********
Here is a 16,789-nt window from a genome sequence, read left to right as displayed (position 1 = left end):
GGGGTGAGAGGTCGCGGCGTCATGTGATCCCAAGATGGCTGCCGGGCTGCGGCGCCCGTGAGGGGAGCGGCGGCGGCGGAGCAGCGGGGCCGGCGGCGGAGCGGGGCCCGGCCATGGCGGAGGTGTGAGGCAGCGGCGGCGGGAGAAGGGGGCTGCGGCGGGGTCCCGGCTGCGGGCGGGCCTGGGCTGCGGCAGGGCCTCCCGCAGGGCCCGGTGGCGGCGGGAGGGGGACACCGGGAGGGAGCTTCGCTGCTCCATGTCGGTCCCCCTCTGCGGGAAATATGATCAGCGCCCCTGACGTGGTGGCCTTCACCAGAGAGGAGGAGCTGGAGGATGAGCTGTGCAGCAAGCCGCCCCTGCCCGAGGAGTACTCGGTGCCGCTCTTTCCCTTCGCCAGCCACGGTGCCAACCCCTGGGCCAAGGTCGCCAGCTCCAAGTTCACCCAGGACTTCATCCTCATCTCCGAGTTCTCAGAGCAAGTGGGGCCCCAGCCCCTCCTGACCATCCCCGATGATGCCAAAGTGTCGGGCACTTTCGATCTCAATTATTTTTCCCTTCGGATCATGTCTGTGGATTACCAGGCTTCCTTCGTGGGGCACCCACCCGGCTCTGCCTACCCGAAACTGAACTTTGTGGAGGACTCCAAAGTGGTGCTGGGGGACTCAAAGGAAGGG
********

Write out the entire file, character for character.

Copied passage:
Here is a 16,789-nt window from a genome sequence, read left to right as displayed (position 1 = left end):
GGGGTGAGAGGTCGCGGCGTCATGTGATCCCAAGATGGCTGCCGGGCTGCGGCGCCCGTGAGGGGAGCGGCGGCGGCGGAGCAGCGGGGCCGGCGGCGGAGCGGGGCCCGGCCATGGCGGAGGTGTGAGGCAGCGGCGGCGGGAGAAGGGGGCTGCGGCGGGGTCCCGGCTGCGGGCGGGCCTGGGCTGCGGCAGGGCCTCCCGCAGGGCCCGGTGGCGGCGGGAGGGGGACACCGGGAGGGAGCTTCGCTGCTCCATGTCGGTCCCCCTCTGCGGGAAATATGATCAGCGCCCCTGACGTGGTGGCCTTCACCAGAGAGGAGGAGCTGGAGGATGAGCTGTGCAGCAAGCCGCCCCTGCCCGAGGAGTACTCGGTGCCGCTCTTTCCCTTCGCCAGCCACGGTGCCAACCCCTGGGCCAAGGTCGCCAGCTCCAAGTTCACCCAGGACTTCATCCTCATCTCCGAGTTCTCAGAGCAAGTGGGGCCCCAGCCCCTCCTGACCATCCCCGATGATGCCAAAGTGTCGGGCACTTTCGATCTCAATTATTTTTCCCTTCGGATCATGTCTGTGGATTACCAGGCTTCCTTCGTGGGGCACCCACCCGGCTCTGCCTACCCGAAACTGAACTTTGTGGAGGACTCCAAAGTGGTGCTGGGGGACTCAAAGGAAGGG